"The proposed public car parking spaces comprise 134 spaces over three levels which will be transferred to the Council to run as appropriate and 366 spaces will be operated by the Tesco store as a short stay car park providing 3 hours free car parking for shoppers visiting both the Tesco store and the town centre. The availability of this number of free car parking spaces in such close proximity to the town centre will be of significant benefit to retailers in the centre.

"In addition to the benefits of free car parking, the proposal will generate well in excess of 200 FTE jobs within 12 months of the scheme being created. The close proximity of Mill Street car Park to the town centre will result in significant linked trips between the proposed development and the town centre - estimated at between £1.6 and £3.5m net additional turnover per annum for the core town centre.

"The support for this proposal from Aberystwyth Chamber of Commerce demonstrates the positive benefits for traders in the core town centre that will result from this proposal.

"Ceredigion County Council is very pleased to confirm that the commercial element of the scheme will be developed to the highest possible BREEAM Excellent standard [note, BREEAM is the envivonmental sustainability building standard] and the development will incorporate a minimum 10% of recycled material in the construction phase. The Council will be working with the developer to deliver additional community benefits in terms of recruitment and training long term economically inactive persons as part of the construction workforce whilst also creating training and apprenticeship opportunities."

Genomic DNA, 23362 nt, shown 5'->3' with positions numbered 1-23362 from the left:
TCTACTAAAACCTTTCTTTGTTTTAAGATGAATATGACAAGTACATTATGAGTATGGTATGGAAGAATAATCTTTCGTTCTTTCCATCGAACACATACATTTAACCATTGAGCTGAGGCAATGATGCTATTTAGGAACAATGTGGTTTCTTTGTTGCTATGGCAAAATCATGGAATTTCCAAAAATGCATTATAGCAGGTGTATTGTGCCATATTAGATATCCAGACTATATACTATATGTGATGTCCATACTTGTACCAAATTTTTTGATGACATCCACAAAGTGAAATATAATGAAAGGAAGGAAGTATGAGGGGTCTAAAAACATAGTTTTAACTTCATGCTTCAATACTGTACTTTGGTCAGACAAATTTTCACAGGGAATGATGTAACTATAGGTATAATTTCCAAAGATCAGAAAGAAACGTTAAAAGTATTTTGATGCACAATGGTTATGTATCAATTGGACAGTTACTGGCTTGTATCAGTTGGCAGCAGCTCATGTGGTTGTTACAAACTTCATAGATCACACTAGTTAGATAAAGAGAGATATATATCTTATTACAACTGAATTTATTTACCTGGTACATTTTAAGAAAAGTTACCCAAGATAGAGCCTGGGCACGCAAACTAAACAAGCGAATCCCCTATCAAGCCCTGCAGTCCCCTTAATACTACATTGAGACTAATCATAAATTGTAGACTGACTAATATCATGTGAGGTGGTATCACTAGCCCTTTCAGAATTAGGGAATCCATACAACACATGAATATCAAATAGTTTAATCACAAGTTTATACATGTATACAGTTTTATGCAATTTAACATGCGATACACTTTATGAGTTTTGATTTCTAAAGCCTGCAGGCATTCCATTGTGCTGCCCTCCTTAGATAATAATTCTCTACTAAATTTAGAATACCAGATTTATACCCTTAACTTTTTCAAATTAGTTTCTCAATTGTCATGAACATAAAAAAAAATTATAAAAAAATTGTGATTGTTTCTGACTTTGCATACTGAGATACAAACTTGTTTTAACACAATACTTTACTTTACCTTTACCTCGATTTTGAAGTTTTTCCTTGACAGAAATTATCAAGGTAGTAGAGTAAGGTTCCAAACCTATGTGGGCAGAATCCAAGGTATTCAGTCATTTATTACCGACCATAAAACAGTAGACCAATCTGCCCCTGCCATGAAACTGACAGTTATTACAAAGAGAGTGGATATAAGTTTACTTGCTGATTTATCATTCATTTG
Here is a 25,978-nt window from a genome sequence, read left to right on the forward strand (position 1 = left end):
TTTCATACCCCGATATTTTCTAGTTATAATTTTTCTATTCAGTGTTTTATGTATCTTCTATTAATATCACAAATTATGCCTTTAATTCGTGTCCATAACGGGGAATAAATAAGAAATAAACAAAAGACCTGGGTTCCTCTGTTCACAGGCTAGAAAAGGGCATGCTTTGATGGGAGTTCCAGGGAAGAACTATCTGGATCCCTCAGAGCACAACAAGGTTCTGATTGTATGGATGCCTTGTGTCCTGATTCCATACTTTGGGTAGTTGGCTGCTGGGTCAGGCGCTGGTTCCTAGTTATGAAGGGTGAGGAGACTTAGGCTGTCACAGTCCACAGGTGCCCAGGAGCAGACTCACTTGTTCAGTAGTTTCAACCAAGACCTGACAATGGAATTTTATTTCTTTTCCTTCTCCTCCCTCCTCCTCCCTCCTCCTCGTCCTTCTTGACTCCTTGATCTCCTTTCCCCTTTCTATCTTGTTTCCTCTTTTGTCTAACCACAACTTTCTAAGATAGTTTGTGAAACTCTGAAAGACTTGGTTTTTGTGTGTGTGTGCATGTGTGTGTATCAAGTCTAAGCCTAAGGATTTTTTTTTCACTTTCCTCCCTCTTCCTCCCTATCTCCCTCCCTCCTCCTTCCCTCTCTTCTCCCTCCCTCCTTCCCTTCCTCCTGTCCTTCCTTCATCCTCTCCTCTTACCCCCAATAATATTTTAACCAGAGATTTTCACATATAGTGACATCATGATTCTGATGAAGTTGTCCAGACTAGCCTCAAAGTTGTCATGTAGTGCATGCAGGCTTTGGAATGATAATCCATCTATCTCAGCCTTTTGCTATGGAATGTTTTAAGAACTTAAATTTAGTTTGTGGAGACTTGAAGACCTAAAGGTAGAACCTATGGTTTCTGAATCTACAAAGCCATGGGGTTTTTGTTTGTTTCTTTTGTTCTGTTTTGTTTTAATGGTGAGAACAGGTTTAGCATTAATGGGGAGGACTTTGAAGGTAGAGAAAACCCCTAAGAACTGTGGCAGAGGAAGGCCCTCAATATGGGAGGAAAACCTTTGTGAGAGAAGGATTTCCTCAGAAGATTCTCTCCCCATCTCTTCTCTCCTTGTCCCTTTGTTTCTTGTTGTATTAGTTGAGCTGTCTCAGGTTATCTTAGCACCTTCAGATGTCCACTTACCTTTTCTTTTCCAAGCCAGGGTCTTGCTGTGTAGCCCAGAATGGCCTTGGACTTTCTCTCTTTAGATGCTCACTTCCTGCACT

"It is anticipated that the development will be complete by mid 2014 and the developer will be invited to provide further information via stakeholder engagement events in advance of the statutory planning process."


Major block of student flats planned near Aberystwyth town centre

A planning application has been submitted to convert the former Department of Work and Pensions and Passport Office (pictured) in Northgate Street, Aberystwyth into 62 student flats.